The Chicago Sun-Times is proceeding to eliminate 26 jobs, 14 routes and surviving drivers will suffer a seven percent pay cut, according to Teamster 706 member Jack Power. Power, a Sun-Times driver on the Southwest Side, said the paper is acting even though its contract with the union requires it to work with the union on any changes to the contract.
The change will reduce the number of union routes from about 50 to 36 starting in March. The 36 new routes will match the routes driven by the local 706 drivers of the Chicago Tribune. The union, which just signed a contract with the two newspapers, has allowed the newspapers to add additional newspapers on each truck. In the past work rules prevented a Teamster driver from carrying more than the editions of a single newspaper on his truck.
With the elimination of that rule and the line-up of the routes, Power said the way is cleared for the combination of the routes and the elimination of all street jobs at the Sun-Times. Relay drivers, drivers with a Class A license driving larger vehicles to Tribune suburban distribution centers, are being labeled exempt in the reorganization, meaning the seniority of some street sales drivers will be ignored in favor of younger drivers when the reorganization occurs.
Power pointed out that street sales of the Sun-Times is far more important to the company than street sales of the Chicago Tribune. Recently, the Tribune's street sales were said to be about 46,000 for the Blue paper with street distribution of Red Eye about 198,000. A large part of those sales are actually outside the Teamster area in the suburbs. The Sun-Times sales of about 187,000 are much more concentrated within the Teamster delivery area. Power points out that the Sun-Times is putting an important sales effort in the hands of its biggest rival.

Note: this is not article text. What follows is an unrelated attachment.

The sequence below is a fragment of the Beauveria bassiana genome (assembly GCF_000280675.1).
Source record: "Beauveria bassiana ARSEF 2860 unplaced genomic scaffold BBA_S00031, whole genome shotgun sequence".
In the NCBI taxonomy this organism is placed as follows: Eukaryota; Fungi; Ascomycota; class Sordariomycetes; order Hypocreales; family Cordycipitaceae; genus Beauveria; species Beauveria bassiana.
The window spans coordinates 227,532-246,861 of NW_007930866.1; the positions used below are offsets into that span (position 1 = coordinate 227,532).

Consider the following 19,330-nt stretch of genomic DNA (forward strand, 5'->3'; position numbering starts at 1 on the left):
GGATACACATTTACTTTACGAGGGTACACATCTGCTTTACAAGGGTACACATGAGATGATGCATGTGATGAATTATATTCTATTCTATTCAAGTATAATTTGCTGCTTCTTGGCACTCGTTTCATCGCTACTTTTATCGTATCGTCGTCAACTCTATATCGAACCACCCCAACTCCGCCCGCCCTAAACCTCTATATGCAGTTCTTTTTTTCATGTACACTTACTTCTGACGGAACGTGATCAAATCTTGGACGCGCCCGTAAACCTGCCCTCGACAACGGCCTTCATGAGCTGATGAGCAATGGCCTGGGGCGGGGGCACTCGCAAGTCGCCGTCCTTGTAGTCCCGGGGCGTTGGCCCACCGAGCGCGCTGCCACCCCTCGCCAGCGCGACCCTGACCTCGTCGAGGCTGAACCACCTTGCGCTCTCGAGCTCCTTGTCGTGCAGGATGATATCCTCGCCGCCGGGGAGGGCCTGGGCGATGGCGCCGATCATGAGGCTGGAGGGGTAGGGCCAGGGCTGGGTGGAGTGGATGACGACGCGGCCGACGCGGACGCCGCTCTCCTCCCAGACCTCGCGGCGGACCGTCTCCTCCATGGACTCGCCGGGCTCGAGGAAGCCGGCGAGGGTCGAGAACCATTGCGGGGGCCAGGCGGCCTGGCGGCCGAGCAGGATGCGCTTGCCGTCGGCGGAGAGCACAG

Noting the extra-ordinary election day sale of the newspaper, he asked if the Tribune would have worked as hard to sell the paper as the dedicated drivers of the Sun-Times did. “The Sun-Times is putting all the media in Chicago into the hands of the Tribune,” Power said, noting the distribution agreement between the two companies. “The increase in sales on election day was due to the union drivers. The Sun-Times didn't sell any additional papers in the suburbs, where the Tribune controls distribution,” Power said. “Now they're laying off their best sales force.”